By Katie Miller
“I have something in common with my father,” jazz guitarist Briand Morrison remarked at the beginning of his March 19 performance, “Musical Impressions: The Art of George Morrison.” While each artist discovered his gift — his “thing,” Morrison humbly noted — early in life, it’s language that separates the two. Specifically, Briand draws on the language of jazz, whereas his late father, nationally renowned Ojibwe artist George Morrison, used the language of line, stroke, color, and form.
In front of a packed auditorium for this year’s annual Friends of the University Libraries Appreciation event, Briand masterfully wove together these related but disparate languages for a 35-minute jazz guitar performance, accompanied by a slideshow of his father’s work. The captivated audience consisted of Friends of the University Libraries, staff, visual art and jazz guitar aficionados, and members of the Morrison family — including Briand’s mother, celebrated artist and feminist advocate Hazel Belvo.
In a Q&A after the performance, Briand elaborated on his father’s artistic career, as well as the process of putting together his presentation, or “mini-retrospective.” This was really difficult, Briand admitted: “my dad was a big man.” The elder Morrison’s life and legacy is, indeed, difficult to overstate. Born in 1919, George was a member of the Grand Portage Band of Lake Superior Chippewa. In addition to his own artistic practice, he held teaching positions in universities across the country, including in the art and American Indian Studies departments at the U of M. In 2022, George was honored by the United States Postal Service with a stamp series featuring five of his paintings. His wood sculpture, “Wood Collage: Landscape,” is part of the collection at the U of M Weisman Art Museum.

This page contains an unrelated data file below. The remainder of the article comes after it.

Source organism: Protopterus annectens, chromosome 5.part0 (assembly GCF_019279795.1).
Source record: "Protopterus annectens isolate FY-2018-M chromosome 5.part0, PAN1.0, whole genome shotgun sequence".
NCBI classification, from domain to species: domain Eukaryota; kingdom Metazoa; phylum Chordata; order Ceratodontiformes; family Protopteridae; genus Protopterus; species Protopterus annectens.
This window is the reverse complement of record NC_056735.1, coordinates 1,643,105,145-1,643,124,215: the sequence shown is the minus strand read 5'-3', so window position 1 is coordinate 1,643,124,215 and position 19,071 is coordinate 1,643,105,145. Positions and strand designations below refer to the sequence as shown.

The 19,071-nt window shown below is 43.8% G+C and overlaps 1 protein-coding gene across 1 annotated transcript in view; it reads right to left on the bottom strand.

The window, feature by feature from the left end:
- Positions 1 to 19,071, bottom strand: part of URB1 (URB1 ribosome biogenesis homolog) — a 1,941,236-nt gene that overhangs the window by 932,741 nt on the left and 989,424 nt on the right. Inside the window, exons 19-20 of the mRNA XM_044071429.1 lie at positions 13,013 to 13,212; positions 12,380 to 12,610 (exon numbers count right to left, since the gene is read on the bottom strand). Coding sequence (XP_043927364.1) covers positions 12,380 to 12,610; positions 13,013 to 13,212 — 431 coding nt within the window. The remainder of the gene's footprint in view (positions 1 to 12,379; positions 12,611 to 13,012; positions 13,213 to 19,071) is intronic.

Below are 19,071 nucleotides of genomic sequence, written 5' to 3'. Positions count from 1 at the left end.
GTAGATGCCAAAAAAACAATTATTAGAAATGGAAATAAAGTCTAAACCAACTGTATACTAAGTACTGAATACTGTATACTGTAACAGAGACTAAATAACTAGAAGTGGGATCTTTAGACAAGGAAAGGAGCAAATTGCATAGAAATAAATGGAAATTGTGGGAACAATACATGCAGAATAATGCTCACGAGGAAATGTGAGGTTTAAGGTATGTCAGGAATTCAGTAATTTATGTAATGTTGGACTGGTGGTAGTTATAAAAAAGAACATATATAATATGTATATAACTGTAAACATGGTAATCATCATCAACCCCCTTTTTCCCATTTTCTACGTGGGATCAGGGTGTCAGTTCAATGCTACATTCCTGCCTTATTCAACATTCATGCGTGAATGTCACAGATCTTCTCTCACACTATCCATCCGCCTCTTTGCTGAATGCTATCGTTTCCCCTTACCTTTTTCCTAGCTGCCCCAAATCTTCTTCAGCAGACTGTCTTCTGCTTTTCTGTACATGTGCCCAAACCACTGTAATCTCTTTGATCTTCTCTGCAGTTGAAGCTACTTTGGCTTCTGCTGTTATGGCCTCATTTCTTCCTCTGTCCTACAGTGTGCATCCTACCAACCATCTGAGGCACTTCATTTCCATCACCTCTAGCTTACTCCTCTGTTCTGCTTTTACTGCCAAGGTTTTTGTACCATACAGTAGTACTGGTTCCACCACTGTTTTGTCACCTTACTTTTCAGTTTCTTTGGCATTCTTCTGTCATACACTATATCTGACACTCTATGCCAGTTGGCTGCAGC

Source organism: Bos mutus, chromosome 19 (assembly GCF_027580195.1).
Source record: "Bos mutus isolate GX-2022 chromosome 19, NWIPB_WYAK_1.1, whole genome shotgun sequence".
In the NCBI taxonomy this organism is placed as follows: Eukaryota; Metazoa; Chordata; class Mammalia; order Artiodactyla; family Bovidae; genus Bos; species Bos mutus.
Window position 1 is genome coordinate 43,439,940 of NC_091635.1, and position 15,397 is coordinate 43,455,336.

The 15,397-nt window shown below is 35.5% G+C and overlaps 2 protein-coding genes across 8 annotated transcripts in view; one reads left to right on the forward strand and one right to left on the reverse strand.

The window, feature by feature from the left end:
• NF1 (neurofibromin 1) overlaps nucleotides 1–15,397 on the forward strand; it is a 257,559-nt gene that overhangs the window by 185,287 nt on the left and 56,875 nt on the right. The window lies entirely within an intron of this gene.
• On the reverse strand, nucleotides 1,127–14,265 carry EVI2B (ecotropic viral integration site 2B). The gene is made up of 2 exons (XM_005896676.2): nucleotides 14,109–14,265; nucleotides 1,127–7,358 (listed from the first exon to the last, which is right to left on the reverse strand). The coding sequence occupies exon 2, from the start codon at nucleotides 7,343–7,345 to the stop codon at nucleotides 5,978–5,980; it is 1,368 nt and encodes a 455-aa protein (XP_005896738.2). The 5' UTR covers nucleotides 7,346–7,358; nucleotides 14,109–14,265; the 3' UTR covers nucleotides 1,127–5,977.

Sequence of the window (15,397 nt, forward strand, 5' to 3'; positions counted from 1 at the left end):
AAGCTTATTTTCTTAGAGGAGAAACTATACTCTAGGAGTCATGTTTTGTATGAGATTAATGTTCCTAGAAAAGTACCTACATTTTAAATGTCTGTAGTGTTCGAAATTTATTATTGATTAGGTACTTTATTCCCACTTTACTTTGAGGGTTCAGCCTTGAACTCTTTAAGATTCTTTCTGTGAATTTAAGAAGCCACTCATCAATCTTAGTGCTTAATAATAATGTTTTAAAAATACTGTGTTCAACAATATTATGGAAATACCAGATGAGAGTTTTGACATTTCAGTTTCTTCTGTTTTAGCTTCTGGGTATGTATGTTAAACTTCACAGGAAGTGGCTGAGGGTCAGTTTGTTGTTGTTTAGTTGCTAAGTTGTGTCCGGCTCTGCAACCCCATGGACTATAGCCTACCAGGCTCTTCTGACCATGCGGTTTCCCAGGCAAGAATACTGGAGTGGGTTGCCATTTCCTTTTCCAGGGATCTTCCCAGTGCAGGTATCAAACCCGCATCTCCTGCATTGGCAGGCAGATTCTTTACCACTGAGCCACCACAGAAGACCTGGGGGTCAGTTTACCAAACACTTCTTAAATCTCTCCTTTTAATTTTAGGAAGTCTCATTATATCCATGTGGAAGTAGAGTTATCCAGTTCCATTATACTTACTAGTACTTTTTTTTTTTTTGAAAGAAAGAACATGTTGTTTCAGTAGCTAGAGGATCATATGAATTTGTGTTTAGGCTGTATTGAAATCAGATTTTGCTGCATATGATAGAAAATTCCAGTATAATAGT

Briand’s own career reflects a similar dynamism. In addition to performing jazz, he is both a composer and producer. In 2021, he was a fiscal recipient of a Creative Support for Individuals grant from the Minnesota State Arts Board. That same year, his song “Waves” was featured by MPR News as the Song of the Day. He has been active in and around Minnesota and abroad for over 20 years, and he continues to work at his home studio in the village of Grand Portage on the shores of Lake Superior.
Lake Superior — and, specifically, the village of Grand Portage — is yet another thru-line connecting this father-son duo and their diverse bodies of work. Though George’s art took on numerous shapes and styles throughout his life, he is especially known for his landscape and horizon paintings.
“How [did] he say it?” Briand wondered aloud toward the end of his Q&A, stretching his arm into the space around him. For George, Briand explained, the horizon paintings weren’t just about going to the horizon, but beyond it. “Beyond the horizon is the unknown.”